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2010 1040 Form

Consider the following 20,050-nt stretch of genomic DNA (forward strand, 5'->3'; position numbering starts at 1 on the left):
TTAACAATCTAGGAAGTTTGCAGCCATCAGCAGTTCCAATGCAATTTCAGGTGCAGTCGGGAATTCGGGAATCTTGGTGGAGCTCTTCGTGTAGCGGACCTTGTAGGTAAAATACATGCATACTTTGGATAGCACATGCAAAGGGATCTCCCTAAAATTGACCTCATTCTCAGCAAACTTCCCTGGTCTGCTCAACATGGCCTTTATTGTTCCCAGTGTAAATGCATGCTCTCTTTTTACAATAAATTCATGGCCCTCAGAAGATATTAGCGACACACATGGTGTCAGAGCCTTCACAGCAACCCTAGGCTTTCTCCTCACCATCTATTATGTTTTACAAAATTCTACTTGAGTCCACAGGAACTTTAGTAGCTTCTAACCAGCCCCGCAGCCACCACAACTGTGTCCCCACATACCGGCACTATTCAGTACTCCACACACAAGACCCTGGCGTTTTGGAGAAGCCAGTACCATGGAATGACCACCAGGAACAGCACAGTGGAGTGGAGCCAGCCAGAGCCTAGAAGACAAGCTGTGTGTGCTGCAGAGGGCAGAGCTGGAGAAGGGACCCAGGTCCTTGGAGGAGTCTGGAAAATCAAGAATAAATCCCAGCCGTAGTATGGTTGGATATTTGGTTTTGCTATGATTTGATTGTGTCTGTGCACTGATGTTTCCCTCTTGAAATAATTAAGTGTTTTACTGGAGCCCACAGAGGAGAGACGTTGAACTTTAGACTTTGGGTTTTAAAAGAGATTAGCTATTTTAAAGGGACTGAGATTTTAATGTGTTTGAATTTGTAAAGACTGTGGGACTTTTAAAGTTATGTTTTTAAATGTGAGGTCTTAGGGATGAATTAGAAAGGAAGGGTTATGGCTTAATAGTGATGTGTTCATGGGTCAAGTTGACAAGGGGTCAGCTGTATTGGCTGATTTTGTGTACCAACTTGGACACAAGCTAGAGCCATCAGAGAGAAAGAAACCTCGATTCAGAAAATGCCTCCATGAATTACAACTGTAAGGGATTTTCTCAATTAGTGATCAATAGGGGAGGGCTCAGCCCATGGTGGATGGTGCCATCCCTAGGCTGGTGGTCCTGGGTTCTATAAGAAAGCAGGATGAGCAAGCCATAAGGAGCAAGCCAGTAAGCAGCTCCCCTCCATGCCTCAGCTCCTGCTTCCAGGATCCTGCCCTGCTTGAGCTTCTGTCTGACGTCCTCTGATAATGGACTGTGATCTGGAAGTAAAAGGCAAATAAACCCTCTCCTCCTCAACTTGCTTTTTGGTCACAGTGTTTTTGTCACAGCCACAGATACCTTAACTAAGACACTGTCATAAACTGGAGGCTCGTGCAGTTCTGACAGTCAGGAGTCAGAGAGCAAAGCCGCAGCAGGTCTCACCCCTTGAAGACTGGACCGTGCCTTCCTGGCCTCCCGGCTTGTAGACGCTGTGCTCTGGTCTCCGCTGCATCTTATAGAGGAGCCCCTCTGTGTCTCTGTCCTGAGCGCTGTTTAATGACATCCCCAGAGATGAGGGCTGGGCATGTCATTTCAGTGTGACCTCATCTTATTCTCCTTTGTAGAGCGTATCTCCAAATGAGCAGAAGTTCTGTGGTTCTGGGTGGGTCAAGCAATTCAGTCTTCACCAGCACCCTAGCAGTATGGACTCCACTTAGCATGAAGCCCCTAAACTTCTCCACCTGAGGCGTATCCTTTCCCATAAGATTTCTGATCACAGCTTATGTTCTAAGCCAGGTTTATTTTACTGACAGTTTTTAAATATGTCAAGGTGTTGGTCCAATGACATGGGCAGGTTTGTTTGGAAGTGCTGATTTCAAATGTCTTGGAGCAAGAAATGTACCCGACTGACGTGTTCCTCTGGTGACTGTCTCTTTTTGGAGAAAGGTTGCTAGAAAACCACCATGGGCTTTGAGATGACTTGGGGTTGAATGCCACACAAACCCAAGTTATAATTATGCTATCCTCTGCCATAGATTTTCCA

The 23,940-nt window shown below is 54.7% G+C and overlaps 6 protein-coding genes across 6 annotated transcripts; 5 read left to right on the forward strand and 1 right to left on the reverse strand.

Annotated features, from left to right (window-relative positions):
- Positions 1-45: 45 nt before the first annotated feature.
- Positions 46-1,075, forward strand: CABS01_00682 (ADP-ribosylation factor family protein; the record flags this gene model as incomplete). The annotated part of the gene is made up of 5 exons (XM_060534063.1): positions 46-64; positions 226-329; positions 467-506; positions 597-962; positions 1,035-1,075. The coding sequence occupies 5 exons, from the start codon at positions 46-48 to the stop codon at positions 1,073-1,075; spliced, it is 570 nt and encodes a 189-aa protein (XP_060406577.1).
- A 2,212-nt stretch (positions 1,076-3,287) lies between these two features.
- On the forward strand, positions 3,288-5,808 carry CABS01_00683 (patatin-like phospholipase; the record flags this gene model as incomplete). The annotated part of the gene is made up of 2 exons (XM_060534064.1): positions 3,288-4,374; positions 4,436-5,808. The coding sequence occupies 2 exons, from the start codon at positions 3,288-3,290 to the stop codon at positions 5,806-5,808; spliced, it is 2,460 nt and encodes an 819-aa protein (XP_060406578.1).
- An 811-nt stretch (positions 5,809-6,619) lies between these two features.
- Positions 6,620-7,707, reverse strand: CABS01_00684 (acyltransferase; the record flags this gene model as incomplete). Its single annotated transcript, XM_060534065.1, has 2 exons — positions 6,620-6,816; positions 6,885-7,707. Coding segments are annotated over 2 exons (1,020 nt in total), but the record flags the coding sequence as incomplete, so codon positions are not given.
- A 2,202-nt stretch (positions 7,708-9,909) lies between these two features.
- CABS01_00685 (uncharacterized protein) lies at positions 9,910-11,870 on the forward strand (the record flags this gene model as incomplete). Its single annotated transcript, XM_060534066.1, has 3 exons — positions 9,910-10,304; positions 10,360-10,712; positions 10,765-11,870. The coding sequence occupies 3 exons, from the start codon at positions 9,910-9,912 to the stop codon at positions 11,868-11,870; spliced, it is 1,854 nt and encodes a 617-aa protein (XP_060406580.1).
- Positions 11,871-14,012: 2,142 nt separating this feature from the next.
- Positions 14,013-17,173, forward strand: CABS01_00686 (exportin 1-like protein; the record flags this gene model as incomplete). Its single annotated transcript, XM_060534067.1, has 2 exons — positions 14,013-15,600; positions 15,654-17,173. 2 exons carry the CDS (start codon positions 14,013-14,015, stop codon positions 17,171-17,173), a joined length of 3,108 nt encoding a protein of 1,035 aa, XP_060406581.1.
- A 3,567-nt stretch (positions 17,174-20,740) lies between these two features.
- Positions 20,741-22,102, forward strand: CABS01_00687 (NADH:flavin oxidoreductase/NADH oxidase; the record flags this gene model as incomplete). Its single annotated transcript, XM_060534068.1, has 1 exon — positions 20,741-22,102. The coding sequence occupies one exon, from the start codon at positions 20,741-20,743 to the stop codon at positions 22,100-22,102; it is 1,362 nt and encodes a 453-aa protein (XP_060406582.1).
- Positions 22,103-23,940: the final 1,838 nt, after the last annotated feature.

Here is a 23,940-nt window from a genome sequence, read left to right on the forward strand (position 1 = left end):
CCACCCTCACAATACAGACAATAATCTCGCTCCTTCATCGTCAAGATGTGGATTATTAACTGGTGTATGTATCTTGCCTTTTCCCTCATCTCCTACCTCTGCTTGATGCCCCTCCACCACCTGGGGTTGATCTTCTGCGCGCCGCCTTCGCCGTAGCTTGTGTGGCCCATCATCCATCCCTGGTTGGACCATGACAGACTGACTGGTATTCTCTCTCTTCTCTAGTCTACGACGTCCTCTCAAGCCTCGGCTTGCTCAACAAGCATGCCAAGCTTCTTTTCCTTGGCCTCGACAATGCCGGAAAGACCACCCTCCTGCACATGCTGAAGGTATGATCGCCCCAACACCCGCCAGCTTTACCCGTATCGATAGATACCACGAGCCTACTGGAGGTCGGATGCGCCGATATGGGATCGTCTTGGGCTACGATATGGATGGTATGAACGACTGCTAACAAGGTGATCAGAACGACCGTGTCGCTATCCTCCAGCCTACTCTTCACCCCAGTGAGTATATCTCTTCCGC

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2010 1040 Form